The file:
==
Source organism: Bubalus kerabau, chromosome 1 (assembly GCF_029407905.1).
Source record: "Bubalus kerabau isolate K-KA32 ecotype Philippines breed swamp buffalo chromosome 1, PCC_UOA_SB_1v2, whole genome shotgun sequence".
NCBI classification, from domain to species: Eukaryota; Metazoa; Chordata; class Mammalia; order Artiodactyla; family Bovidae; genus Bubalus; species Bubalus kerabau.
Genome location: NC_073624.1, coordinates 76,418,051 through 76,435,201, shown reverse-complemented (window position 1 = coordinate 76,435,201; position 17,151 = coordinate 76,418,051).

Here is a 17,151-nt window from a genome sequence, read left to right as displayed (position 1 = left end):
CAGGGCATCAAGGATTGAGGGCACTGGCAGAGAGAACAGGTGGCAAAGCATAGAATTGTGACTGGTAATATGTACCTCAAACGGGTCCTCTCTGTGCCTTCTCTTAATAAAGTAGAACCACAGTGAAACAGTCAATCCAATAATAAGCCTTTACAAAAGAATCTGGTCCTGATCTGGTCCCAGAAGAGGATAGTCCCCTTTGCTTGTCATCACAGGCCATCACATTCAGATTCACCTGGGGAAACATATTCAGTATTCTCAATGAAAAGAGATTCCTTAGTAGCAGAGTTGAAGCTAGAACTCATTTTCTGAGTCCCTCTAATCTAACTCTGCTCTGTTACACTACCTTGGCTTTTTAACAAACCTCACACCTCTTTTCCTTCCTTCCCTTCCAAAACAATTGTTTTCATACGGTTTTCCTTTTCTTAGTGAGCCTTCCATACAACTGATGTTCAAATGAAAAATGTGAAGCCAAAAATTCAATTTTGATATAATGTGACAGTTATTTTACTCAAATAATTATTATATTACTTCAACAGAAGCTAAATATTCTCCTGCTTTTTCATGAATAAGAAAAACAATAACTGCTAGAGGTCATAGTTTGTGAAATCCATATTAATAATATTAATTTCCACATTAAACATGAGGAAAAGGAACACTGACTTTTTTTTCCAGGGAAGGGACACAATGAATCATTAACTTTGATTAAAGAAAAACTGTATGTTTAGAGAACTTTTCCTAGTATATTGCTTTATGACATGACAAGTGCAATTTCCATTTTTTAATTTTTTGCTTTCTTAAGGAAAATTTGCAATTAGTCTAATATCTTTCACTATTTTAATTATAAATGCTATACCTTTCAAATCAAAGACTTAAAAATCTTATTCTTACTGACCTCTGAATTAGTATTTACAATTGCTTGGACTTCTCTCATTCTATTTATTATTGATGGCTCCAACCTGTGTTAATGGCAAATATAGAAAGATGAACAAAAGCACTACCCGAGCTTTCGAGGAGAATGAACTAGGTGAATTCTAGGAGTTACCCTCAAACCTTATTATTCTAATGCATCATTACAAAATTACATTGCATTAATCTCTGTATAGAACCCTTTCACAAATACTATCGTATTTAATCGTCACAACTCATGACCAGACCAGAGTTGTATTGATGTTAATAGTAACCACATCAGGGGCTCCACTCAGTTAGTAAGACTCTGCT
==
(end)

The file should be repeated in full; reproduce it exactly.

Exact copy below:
Source organism: Bubalus kerabau, chromosome 1 (assembly GCF_029407905.1).
Source record: "Bubalus kerabau isolate K-KA32 ecotype Philippines breed swamp buffalo chromosome 1, PCC_UOA_SB_1v2, whole genome shotgun sequence".
NCBI classification, from domain to species: Eukaryota; Metazoa; Chordata; class Mammalia; order Artiodactyla; family Bovidae; genus Bubalus; species Bubalus kerabau.
Genome location: NC_073624.1, coordinates 76,418,051 through 76,435,201, shown reverse-complemented (window position 1 = coordinate 76,435,201; position 17,151 = coordinate 76,418,051).

Here is a 17,151-nt window from a genome sequence, read left to right as displayed (position 1 = left end):
CAGGGCATCAAGGATTGAGGGCACTGGCAGAGAGAACAGGTGGCAAAGCATAGAATTGTGACTGGTAATATGTACCTCAAACGGGTCCTCTCTGTGCCTTCTCTTAATAAAGTAGAACCACAGTGAAACAGTCAATCCAATAATAAGCCTTTACAAAAGAATCTGGTCCTGATCTGGTCCCAGAAGAGGATAGTCCCCTTTGCTTGTCATCACAGGCCATCACATTCAGATTCACCTGGGGAAACATATTCAGTATTCTCAATGAAAAGAGATTCCTTAGTAGCAGAGTTGAAGCTAGAACTCATTTTCTGAGTCCCTCTAATCTAACTCTGCTCTGTTACACTACCTTGGCTTTTTAACAAACCTCACACCTCTTTTCCTTCCTTCCCTTCCAAAACAATTGTTTTCATACGGTTTTCCTTTTCTTAGTGAGCCTTCCATACAACTGATGTTCAAATGAAAAATGTGAAGCCAAAAATTCAATTTTGATATAATGTGACAGTTATTTTACTCAAATAATTATTATATTACTTCAACAGAAGCTAAATATTCTCCTGCTTTTTCATGAATAAGAAAAACAATAACTGCTAGAGGTCATAGTTTGTGAAATCCATATTAATAATATTAATTTCCACATTAAACATGAGGAAAAGGAACACTGACTTTTTTTTCCAGGGAAGGGACACAATGAATCATTAACTTTGATTAAAGAAAAACTGTATGTTTAGAGAACTTTTCCTAGTATATTGCTTTATGACATGACAAGTGCAATTTCCATTTTTTAATTTTTTGCTTTCTTAAGGAAAATTTGCAATTAGTCTAATATCTTTCACTATTTTAATTATAAATGCTATACCTTTCAAATCAAAGACTTAAAAATCTTATTCTTACTGACCTCTGAATTAGTATTTACAATTGCTTGGACTTCTCTCATTCTATTTATTATTGATGGCTCCAACCTGTGTTAATGGCAAATATAGAAAGATGAACAAAAGCACTACCCGAGCTTTCGAGGAGAATGAACTAGGTGAATTCTAGGAGTTACCCTCAAACCTTATTATTCTAATGCATCATTACAAAATTACATTGCATTAATCTCTGTATAGAACCCTTTCACAAATACTATCGTATTTAATCGTCACAACTCATGACCAGACCAGAGTTGTATTGATGTTAATAGTAACCACATCAGGGGCTCCACTCAGTTAGTAAGACTCTGCT